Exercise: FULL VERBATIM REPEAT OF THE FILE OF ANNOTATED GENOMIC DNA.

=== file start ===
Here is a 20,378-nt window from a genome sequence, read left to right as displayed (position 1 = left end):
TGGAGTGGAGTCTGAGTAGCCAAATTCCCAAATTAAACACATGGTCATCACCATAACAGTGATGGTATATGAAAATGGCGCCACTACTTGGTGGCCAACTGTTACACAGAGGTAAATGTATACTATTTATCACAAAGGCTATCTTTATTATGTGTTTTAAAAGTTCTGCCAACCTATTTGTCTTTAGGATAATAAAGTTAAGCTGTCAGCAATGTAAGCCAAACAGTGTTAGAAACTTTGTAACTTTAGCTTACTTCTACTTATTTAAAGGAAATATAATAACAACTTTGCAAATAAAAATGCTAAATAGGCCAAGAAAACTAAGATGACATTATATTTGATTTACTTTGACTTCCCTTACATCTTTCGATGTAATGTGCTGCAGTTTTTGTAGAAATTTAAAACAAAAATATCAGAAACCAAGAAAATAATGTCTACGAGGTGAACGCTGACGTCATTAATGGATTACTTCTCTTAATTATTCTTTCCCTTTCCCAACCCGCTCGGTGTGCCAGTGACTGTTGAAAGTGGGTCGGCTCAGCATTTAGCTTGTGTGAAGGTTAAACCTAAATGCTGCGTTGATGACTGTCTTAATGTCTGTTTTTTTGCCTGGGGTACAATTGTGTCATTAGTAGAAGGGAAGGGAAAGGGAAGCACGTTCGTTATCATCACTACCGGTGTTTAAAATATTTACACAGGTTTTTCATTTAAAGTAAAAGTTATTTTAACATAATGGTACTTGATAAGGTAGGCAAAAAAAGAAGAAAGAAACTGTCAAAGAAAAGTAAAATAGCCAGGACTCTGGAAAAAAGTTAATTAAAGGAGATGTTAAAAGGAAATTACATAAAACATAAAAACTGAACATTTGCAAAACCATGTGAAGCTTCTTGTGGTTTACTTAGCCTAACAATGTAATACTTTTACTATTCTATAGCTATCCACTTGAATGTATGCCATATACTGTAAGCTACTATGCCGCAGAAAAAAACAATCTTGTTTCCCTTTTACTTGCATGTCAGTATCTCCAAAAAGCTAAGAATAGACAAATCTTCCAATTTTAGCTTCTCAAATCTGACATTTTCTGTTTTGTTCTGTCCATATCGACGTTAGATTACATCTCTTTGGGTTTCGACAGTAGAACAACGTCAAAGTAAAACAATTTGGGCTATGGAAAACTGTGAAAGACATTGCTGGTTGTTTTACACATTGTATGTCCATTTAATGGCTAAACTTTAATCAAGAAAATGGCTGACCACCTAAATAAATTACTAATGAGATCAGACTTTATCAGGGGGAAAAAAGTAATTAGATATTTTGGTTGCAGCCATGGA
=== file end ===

Here is a 20,378-nt window from a genome sequence, read left to right as displayed (position 1 = left end):
TGGAGTGGAGTCTGAGTAGCCAAATTCCCAAATTAAACACATGGTCATCACCATAACAGTGATGGTATATGAAAATGGCGCCACTACTTGGTGGCCAACTGTTACACAGAGGTAAATGTATACTATTTATCACAAAGGCTATCTTTATTATGTGTTTTAAAAGTTCTGCCAACCTATTTGTCTTTAGGATAATAAAGTTAAGCTGTCAGCAATGTAAGCCAAACAGTGTTAGAAACTTTGTAACTTTAGCTTACTTCTACTTATTTAAAGGAAATATAATAACAACTTTGCAAATAAAAATGCTAAATAGGCCAAGAAAACTAAGATGACATTATATTTGATTTACTTTGACTTCCCTTACATCTTTCGATGTAATGTGCTGCAGTTTTTGTAGAAATTTAAAACAAAAATATCAGAAACCAAGAAAATAATGTCTACGAGGTGAACGCTGACGTCATTAATGGATTACTTCTCTTAATTATTCTTTCCCTTTCCCAACCCGCTCGGTGTGCCAGTGACTGTTGAAAGTGGGTCGGCTCAGCATTTAGCTTGTGTGAAGGTTAAACCTAAATGCTGCGTTGATGACTGTCTTAATGTCTGTTTTTTTGCCTGGGGTACAATTGTGTCATTAGTAGAAGGGAAGGGAAAGGGAAGCACGTTCGTTATCATCACTACCGGTGTTTAAAATATTTACACAGGTTTTTCATTTAAAGTAAAAGTTATTTTAACATAATGGTACTTGATAAGGTAGGCAAAAAAAGAAGAAAGAAACTGTCAAAGAAAAGTAAAATAGCCAGGACTCTGGAAAAAAGTTAATTAAAGGAGATGTTAAAAGGAAATTACATAAAACATAAAAACTGAACATTTGCAAAACCATGTGAAGCTTCTTGTGGTTTACTTAGCCTAACAATGTAATACTTTTACTATTCTATAGCTATCCACTTGAATGTATGCCATATACTGTAAGCTACTATGCCGCAGAAAAAAACAATCTTGTTTCCCTTTTACTTGCATGTCAGTATCTCCAAAAAGCTAAGAATAGACAAATCTTCCAATTTTAGCTTCTCAAATCTGACATTTTCTGTTTTGTTCTGTCCATATCGACGTTAGATTACATCTCTTTGGGTTTCGACAGTAGAACAACGTCAAAGTAAAACAATTTGGGCTATGGAAAACTGTGAAAGACATTGCTGGTTGTTTTACACATTGTATGTCCATTTAATGGCTAAACTTTAATCAAGAAAATGGCTGACCACCTAAATAAATTACTAATGAGATCAGACTTTATCAGGGGGAAAAAAGTAATTAGATATTTTGGTTGCAGCCATGGA